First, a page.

Tuku Biswas lost her life savings to Saradha. Biswas, a sex worker in Kolkata’s Sonagachi neighborhood of multistory brothels, was 28 in 2012, when she discovered she had the HIV virus.
Determined to support her 11-year-old sister, Biswas deposited 7,500 rupees a month with Sen’s Saradha Tours & Travels Pvt. Biswas expected a lump sum of 131,250 rupees — including the promised 17 percent interest — by August 2013. When Saradha imploded in April, she got nothing.
“That money was my sister’s future,” she says. “All I want is my money back. I don’t know how long I have left to live.”
Saradha lured clients with an array of pitches. Saradha Realty took cash as an advance for properties that the company didn’t identify at the outset, according to an April 23 statement from SEBI.
Investors chose land, an apartment or a refund of their money with average interest of 12 to 24 percent at the end of the agreement. Saradha also took as little as 100 rupees a month for 12 to 60 months. Some investors put in 10,000 to 100,000 rupees for 15 to 120 months or lump sums for 12 to 168 months.
Sen documented his own downfall in an April 6 letter to India’s Central Bureau of Investigation, four days before he fled Kolkata.
He said he made a costly foray into the media industry by acquiring television channels and newspapers in 2011. Close aides kept a major chunk of depositors’ money, he wrote. And marketing officials who recruited agents were illiterate, he said.
“They only understood money, women and wine,” Sen wrote.
Sen described his aspirations in the letter. “I never thought about my limitations,” he wrote.
“A few of my well-wishers cautioned that it is not possible to organize a big empire. But I did not hear anyone’s advice.”
Starting as a property agent in the 1990s, Sen became the owner of Saradha Construction Co. in West Bengal, according to local newspapers.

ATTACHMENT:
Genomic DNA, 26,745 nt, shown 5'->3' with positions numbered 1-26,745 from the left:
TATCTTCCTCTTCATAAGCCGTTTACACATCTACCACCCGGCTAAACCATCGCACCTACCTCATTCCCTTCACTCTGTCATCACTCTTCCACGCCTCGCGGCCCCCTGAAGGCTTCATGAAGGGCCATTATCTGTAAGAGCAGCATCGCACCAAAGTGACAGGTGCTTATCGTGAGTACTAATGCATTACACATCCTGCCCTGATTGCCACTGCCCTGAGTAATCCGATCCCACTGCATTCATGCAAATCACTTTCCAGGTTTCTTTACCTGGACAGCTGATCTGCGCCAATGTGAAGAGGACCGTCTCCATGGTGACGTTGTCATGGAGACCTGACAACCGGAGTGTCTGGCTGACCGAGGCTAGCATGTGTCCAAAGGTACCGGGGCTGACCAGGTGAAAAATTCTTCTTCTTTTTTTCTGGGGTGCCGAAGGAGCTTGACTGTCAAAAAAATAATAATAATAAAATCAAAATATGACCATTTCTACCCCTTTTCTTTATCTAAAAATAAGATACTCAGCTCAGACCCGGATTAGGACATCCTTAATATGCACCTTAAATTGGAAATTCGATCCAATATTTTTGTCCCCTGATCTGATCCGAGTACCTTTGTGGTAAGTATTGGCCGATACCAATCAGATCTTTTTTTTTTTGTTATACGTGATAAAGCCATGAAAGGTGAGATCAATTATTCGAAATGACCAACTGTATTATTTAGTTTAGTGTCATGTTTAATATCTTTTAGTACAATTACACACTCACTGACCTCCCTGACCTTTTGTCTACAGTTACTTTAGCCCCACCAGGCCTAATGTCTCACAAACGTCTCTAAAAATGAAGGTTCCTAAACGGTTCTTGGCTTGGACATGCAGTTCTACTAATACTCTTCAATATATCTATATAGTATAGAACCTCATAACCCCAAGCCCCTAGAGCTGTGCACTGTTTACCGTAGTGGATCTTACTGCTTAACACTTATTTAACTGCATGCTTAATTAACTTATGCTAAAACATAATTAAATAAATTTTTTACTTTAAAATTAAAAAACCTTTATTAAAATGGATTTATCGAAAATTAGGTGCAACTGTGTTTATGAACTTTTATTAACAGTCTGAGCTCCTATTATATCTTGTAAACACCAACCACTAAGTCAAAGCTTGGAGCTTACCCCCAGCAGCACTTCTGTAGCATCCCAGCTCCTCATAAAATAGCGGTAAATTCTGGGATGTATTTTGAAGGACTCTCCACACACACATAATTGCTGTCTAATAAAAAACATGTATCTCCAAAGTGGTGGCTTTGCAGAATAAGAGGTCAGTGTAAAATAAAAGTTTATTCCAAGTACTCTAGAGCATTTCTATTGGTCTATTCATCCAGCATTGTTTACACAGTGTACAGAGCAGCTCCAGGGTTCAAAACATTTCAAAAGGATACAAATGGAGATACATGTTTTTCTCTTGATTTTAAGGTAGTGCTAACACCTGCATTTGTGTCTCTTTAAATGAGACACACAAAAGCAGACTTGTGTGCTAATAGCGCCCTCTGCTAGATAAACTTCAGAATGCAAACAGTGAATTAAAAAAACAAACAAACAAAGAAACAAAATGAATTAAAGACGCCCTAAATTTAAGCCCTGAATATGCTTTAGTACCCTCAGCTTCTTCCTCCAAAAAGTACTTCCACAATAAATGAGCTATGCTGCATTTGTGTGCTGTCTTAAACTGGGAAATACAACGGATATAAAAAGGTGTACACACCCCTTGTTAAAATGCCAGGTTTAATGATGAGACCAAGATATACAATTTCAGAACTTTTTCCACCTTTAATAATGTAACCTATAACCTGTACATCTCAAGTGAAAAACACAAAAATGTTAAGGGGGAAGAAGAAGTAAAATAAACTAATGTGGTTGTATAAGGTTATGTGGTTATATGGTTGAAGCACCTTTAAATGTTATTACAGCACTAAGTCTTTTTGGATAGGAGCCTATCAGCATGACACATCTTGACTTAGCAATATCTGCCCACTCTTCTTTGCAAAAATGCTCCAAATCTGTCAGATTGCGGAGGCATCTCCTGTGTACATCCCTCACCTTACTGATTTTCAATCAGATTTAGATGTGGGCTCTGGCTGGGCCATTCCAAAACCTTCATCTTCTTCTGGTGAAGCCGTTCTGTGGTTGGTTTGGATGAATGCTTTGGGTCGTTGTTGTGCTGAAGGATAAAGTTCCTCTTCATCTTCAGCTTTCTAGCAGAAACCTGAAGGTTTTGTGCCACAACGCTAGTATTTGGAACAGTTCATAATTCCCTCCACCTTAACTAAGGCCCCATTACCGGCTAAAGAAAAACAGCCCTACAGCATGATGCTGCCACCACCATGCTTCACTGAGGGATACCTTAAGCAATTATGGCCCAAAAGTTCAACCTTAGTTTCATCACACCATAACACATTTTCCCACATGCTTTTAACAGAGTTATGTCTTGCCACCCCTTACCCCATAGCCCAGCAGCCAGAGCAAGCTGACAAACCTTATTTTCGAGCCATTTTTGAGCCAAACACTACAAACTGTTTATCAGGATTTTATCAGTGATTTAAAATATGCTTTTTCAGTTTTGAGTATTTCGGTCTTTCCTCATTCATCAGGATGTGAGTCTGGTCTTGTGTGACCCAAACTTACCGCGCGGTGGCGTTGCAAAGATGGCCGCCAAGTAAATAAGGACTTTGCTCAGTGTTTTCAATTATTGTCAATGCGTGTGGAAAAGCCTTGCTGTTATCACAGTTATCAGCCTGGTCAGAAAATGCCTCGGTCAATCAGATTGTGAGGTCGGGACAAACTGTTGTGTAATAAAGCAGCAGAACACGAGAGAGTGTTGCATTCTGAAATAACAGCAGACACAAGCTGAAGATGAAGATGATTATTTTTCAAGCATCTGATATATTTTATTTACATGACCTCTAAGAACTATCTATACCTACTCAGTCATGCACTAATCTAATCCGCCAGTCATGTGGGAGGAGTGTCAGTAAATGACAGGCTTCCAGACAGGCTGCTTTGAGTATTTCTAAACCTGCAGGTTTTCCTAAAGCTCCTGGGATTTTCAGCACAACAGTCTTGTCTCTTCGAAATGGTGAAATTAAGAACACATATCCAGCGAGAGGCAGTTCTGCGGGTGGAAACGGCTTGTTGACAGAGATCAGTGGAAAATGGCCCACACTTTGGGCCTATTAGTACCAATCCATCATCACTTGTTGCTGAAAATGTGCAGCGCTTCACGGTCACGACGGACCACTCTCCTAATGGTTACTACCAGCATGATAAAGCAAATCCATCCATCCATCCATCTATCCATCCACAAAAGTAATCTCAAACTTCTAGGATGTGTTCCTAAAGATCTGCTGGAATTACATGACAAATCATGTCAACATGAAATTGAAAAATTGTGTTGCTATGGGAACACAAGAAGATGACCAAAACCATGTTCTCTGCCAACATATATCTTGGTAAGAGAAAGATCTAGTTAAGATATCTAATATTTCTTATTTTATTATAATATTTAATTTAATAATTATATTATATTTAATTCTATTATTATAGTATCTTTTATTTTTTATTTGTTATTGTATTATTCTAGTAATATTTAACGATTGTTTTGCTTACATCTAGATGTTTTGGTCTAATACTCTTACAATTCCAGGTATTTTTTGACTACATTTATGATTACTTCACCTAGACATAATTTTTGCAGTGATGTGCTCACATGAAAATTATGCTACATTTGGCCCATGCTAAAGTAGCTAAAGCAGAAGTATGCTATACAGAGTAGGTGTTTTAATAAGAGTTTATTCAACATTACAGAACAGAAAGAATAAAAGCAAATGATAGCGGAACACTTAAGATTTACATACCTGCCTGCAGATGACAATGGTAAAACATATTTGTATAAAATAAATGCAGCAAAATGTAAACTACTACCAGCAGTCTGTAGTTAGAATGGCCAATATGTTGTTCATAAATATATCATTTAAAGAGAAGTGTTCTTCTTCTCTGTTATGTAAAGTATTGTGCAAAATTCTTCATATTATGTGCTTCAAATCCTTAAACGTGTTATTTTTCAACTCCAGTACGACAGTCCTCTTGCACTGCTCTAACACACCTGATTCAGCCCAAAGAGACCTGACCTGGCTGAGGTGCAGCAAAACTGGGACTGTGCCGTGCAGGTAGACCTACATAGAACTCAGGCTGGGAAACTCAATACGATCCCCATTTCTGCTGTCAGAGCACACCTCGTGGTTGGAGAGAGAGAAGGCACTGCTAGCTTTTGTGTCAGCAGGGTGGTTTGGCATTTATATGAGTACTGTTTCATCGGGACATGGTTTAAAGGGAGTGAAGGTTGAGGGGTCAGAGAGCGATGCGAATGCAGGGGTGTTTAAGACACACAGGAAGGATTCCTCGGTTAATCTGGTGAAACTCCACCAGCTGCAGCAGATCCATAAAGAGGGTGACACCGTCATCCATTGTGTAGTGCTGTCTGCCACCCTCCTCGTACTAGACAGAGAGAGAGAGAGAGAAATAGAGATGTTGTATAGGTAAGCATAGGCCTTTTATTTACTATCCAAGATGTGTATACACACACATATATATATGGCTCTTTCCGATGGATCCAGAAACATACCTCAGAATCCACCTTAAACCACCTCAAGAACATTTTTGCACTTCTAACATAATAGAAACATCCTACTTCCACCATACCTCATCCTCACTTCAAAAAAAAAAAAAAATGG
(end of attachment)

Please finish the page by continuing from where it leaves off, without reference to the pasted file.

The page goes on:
In July 2008, he established Saradha Realty as his deposit-taking business, hiring thousands of agents in four months. Saradha paid them about 30 percent of the cash they brought in — sparking a stampede for customers.
SEBI began questioning Sen’s business in 2010. He went on a takeover spree, his letter and corporate filings show.
He bought debt-ridden motorcycle assembler Global Automobiles Pvt. and kept 150 employees on the payroll, who pretended to work when people visited. The factory never produced a single motorcycle, former employee Lakhinder Ram says.
Sen denied to SEBI that he was running a collective investment scheme. He handed over 63 cartons of irrelevant information in 2012 to delay the regulator, according to SEBI’s statement.
In an April 1 letter, Sen again denied Saradha was running CISs, saying he was receiving money from sales and advance bookings with the help of brokers — a claim SEBI rejected.
Sen was with two associates when he was arrested in April, including Debjani Mukherjee, who joined Saradha Tours in 2008 and by 2011 was a director of 38 companies. As of early December, clients and employees had filed 390 so-called first information reports against Sen and his aides to police, which set criminal investigations in motion.
As officials dissect Sen’s enterprise aided by expanded powers, economist Shah says the lesson for India must extend beyond Saradha.
“Our entire approach to financial regulations today is completely wrong because it hurts the people and the economy,” he says.